Camille Pissarro
(St-Thomas, 1830-1903, Paris)
Peasant Woman Combing Wool, 1875
Oil on canvas, 56 x 47 cm
Signed & dated lower left: C. Pissarro 1875
Pissarro/Durand-Ruel 420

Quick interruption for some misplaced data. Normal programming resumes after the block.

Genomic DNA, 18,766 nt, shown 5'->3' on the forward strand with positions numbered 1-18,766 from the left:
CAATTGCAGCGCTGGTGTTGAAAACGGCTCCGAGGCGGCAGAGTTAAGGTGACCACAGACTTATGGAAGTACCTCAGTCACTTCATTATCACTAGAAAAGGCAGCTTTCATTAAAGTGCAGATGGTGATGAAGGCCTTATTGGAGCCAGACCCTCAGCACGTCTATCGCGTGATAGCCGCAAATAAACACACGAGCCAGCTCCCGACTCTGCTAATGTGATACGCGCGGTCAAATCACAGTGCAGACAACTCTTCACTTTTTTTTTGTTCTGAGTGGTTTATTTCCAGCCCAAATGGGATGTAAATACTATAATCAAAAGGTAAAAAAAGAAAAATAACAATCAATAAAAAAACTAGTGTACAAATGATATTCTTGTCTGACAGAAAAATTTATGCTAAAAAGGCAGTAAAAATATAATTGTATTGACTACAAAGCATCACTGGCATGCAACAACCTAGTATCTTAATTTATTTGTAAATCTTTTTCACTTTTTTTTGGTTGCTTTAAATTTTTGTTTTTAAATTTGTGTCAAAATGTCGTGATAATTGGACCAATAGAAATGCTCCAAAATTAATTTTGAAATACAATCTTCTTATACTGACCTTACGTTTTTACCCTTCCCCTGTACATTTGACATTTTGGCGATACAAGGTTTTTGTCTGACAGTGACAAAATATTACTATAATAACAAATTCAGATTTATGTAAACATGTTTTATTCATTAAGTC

This painting of a wool comber is filled with the quiet peace which Pissarro repeatedly sought out with his painter friend Lodovic Piette at Montfoucault in the Département Mayenne between Normandy and Brittany, when he did not know which way to turn. This not only meant for him and his large family relief from worry and relaxation on Piette’s farm, but the fresh impressions of the unspoiled country life there animated him, and cooperation with his friend on painting also helped him to forget the disappointments of life. This also had its effect on the works created there over the years, works which, no doubt based on the personal relation to Piette, possess an unproblematical freshness; this is true too of our picture of 1875, which achieves serene harmony with its rich green impasto applied with the spatula and the foamy white of the wool and the white of the woman’s cap. In 1874, Pissarro had written as follows from Montfoucault to Théodore Duret, who had been the first, in 1870, to bring out a book on the Impressionists: "I concern myself with figures and animals. Several genre studies have been done: I approach this realm of art with timidity; I am abashed by the first-class works of earlier artists in the field; I am afraid of failure!".